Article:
The past week has exposed me to experiences that were either new, or dormant and waiting to be exposed. The kind that you forget about and need a reminder of every now and then; that somehow manage to turn up at the eleventh hour. Sometimes you get kicked in the shin (or pooped on) and you realize that you've been waiting for that to happen for a long time.
It is amazing to be able to be an observer of the delicate world that is around us. It is always there, and perpetuates whether we pay attention to it or not, and in our day-to-day modern world, it is definitely easy to forget it's there. But sometimes you are given the opportunity, rather the privilege, to be an observer - to look through a window onto this now-disconnected parallel universe that we were once a part of. Suddenly all of the randomness doesn't seem so random and enigmatic anymore. For maybe a nanosecond, everything has its place, including you. You see the tiny working parts and intricate puzzle pieces.
What brought on this introspection? Well I've always viewed things this way to some degree, but I got a healthy reminder of it this past week.
I spent hours "out in the field" interacting with and observing the common terns, as I've been rambling on about the last few days.
I've felt the excitement of watching chicks hatch in the early morning dew; feeling honored to be present as they start breathing in the oxygen that I, too, am breathing...their wet feathers starting to dry to downy fluff.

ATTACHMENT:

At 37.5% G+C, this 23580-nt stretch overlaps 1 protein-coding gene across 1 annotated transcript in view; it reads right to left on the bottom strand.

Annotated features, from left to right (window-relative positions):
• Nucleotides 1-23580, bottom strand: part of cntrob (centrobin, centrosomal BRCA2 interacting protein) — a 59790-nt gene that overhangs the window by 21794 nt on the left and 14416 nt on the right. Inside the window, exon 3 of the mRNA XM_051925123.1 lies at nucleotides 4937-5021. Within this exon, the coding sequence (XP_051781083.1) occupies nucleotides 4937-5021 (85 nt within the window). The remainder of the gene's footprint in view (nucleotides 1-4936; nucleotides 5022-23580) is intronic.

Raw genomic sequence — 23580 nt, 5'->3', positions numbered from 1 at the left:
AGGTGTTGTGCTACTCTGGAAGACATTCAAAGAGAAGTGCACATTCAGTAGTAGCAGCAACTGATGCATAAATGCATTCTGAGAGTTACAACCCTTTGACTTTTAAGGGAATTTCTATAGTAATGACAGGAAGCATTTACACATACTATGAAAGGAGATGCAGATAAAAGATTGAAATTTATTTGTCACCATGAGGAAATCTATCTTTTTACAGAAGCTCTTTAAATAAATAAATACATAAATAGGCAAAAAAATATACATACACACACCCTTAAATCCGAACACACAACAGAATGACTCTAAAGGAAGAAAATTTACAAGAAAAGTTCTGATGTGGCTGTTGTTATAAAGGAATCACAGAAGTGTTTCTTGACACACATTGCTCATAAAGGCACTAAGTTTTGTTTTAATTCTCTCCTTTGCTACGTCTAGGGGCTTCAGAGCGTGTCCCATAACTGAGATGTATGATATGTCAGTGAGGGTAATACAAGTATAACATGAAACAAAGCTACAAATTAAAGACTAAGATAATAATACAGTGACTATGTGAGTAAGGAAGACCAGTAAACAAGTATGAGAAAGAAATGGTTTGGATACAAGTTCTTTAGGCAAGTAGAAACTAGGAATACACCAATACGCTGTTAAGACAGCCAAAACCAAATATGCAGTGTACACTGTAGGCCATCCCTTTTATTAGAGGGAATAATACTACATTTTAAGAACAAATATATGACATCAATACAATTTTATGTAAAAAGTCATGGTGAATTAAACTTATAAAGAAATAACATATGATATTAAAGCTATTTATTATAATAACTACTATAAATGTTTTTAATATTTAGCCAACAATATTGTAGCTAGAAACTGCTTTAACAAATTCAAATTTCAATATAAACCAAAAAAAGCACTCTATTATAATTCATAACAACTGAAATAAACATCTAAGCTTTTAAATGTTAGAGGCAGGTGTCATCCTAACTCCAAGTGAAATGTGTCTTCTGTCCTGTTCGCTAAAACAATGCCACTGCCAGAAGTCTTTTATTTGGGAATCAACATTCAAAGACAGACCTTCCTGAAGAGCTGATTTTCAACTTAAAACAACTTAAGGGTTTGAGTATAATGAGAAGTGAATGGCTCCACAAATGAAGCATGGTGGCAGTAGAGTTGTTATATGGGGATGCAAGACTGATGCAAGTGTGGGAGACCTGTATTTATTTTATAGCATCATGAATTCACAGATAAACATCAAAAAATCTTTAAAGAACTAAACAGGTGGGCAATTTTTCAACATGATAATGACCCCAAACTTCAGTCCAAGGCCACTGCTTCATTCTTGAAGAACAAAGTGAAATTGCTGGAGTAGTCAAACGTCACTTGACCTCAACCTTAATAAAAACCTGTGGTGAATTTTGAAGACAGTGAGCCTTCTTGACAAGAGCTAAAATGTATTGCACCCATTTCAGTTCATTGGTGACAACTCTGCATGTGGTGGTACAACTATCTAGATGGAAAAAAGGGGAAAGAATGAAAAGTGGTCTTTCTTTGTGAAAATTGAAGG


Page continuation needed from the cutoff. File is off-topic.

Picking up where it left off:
I've also held a freshly hatched chick, barely hours old, that was cold and distressed and heaving, covered in dirt, with no parent in sight. I knew that his breaths would be few in number, and after watching from afar, found that he was indeed abandoned. I've also had to watch chicks that had made it to 25 days, wander drowsily with drooped wings, finally face-planting into the ground, to likely not get up again. They make no attempt to flee or protest when I scoop them up.
On the other end of the island, its peer stretches out his wings and hops, a couple inches off the ground at a time, flapping madly...building up muscle and coordination to, in a few days time, soar over the water in search of food.
And yet somehow even the morbid and ugly is beautiful, because there is comfort in that it is part of the larger, onward, unyielding, churning of nature, like heavenly geometry.
Okay, so I did have a glass or two of wine before boarding the train back to New York...and I'm not quite sure how to wrap up this rambling monologue. It just felt good to be very present and very aware. We each occupy a very tiny mass of cells in this unimaginably large universe, and sometimes, you really feel like it - in a good way.
Stay tuned for more pictures and videos. I have over 600 to sort through.